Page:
Scrooge has been one of our best-known and best-loved fictional characters for over 150 years. His name had been adopted into the English language as a term for miserliness and meanness. His trademark phrase "Bah, humbug!" is still used to express scorn for Christmas traditions.
Yet, Scrooge is more than a mean-spirited old miser who hates everybody. He is transformed by his Christmas Eve encounters with the three ghosts of Christmas to become a kindly, warmhearted man whose generosity enriches the lives of everyone around him.
It is this transformation that makes us love Scrooge. He is an enduring symbol of the possibility of change. We love him as much in the 21st century as Dickens's readers did in the 19th.
A Christmas Carol
Ebenezer Scrooge is the main character in A Christmas Carol, written by Charles Dickens. The book was first published on December 19, 1843 under the title A Christmas Carol in Prose, Being a Ghost Story of Christmas. It was illustrated by Punch cartoonist John Leech.
Dickens referred to it as his "little Christmas Book," but it was actually an immediate success. It sold 6,000 copies within a week, and was received as enthusiastically by both critics and the general public. Thomas Hood's review, published in January 1844 in Hood's Magazine and Comic Review, noted "If Christmas, with its ancient and hospitable customs, its social and charitable observances, were in danger of decay, this is the book that would give them a new lease." The book helped reinvigorate Christmas celebrations in Victorian England.
A Christmas Carol has been in print continuously since its publication in 1843, and it is available today. The Bantam Classic edition is a paperback copy. A hardcover edition is also available. The Annotated Christmas Carol includes wood etchings, some from the original 1843 text, as well as an introduction giving the history of the book. An ebook version can be downloaded from Project Gutenberg or read online.
You can even download a copy to read on your handheld PC! Scroll to the bottom of the page to download the zipped file.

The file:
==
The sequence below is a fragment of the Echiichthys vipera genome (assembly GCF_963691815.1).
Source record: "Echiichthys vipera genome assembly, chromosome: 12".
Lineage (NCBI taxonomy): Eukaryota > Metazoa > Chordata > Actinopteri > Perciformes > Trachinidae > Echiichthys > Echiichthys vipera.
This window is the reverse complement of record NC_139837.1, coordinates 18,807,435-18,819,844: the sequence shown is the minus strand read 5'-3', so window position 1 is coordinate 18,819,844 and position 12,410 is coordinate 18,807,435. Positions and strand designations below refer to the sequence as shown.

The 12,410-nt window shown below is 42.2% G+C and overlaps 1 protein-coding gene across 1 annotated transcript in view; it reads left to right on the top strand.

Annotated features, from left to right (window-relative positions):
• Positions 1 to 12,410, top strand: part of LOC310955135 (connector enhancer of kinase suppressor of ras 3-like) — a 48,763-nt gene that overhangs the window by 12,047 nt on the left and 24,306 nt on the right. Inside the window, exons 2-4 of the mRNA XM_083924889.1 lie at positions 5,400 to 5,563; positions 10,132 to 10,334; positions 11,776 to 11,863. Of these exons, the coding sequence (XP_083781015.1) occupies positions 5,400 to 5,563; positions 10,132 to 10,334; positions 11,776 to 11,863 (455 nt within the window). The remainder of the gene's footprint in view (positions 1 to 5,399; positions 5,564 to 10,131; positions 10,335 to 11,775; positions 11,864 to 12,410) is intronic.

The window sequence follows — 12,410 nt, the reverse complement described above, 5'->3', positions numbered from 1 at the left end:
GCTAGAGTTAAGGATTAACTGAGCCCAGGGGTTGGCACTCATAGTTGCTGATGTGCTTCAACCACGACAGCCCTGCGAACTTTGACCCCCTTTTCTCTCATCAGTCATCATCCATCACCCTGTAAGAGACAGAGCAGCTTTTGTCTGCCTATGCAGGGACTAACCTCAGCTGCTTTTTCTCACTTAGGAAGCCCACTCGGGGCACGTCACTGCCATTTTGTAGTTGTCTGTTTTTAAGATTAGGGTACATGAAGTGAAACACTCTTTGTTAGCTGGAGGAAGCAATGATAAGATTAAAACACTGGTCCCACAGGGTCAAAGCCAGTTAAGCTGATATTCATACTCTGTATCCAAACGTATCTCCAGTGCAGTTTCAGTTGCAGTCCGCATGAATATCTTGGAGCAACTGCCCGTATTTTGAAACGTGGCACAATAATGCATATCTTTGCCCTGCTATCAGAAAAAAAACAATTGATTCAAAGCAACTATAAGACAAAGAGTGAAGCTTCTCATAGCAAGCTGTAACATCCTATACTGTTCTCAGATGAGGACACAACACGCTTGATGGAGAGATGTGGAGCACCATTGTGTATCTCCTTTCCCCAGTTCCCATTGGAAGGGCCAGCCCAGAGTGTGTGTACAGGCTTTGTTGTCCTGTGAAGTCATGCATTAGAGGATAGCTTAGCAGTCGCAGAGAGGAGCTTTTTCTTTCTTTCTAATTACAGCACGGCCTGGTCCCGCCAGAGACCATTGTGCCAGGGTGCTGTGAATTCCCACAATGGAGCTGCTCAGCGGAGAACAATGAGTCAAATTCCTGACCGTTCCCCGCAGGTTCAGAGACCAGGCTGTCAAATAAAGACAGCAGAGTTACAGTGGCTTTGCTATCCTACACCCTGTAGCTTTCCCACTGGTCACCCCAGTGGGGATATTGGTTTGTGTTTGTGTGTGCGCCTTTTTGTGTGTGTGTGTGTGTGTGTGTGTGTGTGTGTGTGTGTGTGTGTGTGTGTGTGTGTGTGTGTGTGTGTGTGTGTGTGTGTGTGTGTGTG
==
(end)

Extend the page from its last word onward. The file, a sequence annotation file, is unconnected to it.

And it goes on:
Jim Dale read A Christmas Carol for Listening Library. This unabridged edition is available on cassette.
You can download an mp3 version from Librivox.
A version that can be played on RealPlayer is available from Wired for Books, an audio archive maintained by Ohio State University. Joe Balding is featured as Scrooge in this recording.
Scrooge on Stage
Stage versions of A Christmas Carol have been produced throughout the English-speaking world every Christmas season for the last century. Whether it is the holiday favorite of a community theater group or a dazzling Broadway production, a straightforward play or a musical extravaganza, the story of Scrooge's transformation has a special place in our holiday traditions.
The largest community theater in the United States, the Omaha Community Playhouse, has a legendary production of A Christmas Carol. Dick Boyd has played Scrooge there for 30 years -- 818 performances before 425,770 people. Boyd retired at the end of the 2005 production, at the age of 83. "You can't act it. You have to be it," said Boyd in an interview on playing Scrooge for so many years.
In 2005, Scrooge - The Musical opened at the London Palladium. This award-winning musical included specially created illusions by magician Paul Kieve.
Scrooge on Film
There have been over 70 film versions of A Christmas Carol. Whether it was the Muppets or Mickey Mouse, everybody has wanted to produce this classic Christmas story.
A silent film was produced as early as 1901, under the titles Scrooge and Marley's Ghost. Other silent films followed, though many no longer exist. One exception is a 1910 version included on a DVD titled Christmas Past. The silent 1913 Scrooge starred Seymour Hicks, who recreated the role in the 1935 British "talkie" with the same title.
The first black-and-white television version aired in 1947, and the first TV version filmed in color was made in 1954. In 1962, Mr. Magoo's Christmas Carol told the story with animation, and in 1971 Alastair Sim was the voice of Scrooge in a more traditional animated version. The 1999 version was the first production to use computer-generated graphics.
Many of these films are available on DVD today.
Whether you read Dickens's original story, listen to an audiobook, attend a play, or watch a movie, enjoy Scrooge this Christmas!